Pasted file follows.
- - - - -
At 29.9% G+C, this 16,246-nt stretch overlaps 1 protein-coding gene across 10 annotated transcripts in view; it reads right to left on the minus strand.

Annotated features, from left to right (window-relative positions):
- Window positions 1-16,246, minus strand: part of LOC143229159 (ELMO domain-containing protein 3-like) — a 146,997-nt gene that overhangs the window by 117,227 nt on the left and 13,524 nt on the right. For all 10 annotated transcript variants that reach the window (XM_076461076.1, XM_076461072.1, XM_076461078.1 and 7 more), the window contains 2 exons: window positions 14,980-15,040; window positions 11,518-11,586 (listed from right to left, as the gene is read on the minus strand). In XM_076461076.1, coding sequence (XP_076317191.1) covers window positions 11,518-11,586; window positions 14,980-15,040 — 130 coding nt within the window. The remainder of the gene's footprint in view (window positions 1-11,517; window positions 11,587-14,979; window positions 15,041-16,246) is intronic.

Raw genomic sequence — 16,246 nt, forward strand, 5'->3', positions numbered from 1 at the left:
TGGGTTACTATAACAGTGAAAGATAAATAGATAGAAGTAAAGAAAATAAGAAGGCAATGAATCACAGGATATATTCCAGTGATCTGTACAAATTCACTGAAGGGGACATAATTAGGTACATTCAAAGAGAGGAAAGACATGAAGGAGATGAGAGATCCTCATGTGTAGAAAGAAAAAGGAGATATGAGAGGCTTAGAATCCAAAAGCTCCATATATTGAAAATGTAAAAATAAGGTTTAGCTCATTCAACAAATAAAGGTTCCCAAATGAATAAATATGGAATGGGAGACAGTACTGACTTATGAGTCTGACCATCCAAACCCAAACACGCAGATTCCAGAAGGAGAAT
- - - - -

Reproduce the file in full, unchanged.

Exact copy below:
At 29.9% G+C, this 16,246-nt stretch overlaps 1 protein-coding gene across 10 annotated transcripts in view; it reads right to left on the minus strand.

Annotated features, from left to right (window-relative positions):
- Window positions 1-16,246, minus strand: part of LOC143229159 (ELMO domain-containing protein 3-like) — a 146,997-nt gene that overhangs the window by 117,227 nt on the left and 13,524 nt on the right. For all 10 annotated transcript variants that reach the window (XM_076461076.1, XM_076461072.1, XM_076461078.1 and 7 more), the window contains 2 exons: window positions 14,980-15,040; window positions 11,518-11,586 (listed from right to left, as the gene is read on the minus strand). In XM_076461076.1, coding sequence (XP_076317191.1) covers window positions 11,518-11,586; window positions 14,980-15,040 — 130 coding nt within the window. The remainder of the gene's footprint in view (window positions 1-11,517; window positions 11,587-14,979; window positions 15,041-16,246) is intronic.

Raw genomic sequence — 16,246 nt, forward strand, 5'->3', positions numbered from 1 at the left:
TGGGTTACTATAACAGTGAAAGATAAATAGATAGAAGTAAAGAAAATAAGAAGGCAATGAATCACAGGATATATTCCAGTGATCTGTACAAATTCACTGAAGGGGACATAATTAGGTACATTCAAAGAGAGGAAAGACATGAAGGAGATGAGAGATCCTCATGTGTAGAAAGAAAAAGGAGATATGAGAGGCTTAGAATCCAAAAGCTCCATATATTGAAAATGTAAAAATAAGGTTTAGCTCATTCAACAAATAAAGGTTCCCAAATGAATAAATATGGAATGGGAGACAGTACTGACTTATGAGTCTGACCATCCAAACCCAAACACGCAGATTCCAGAAGGAGAAT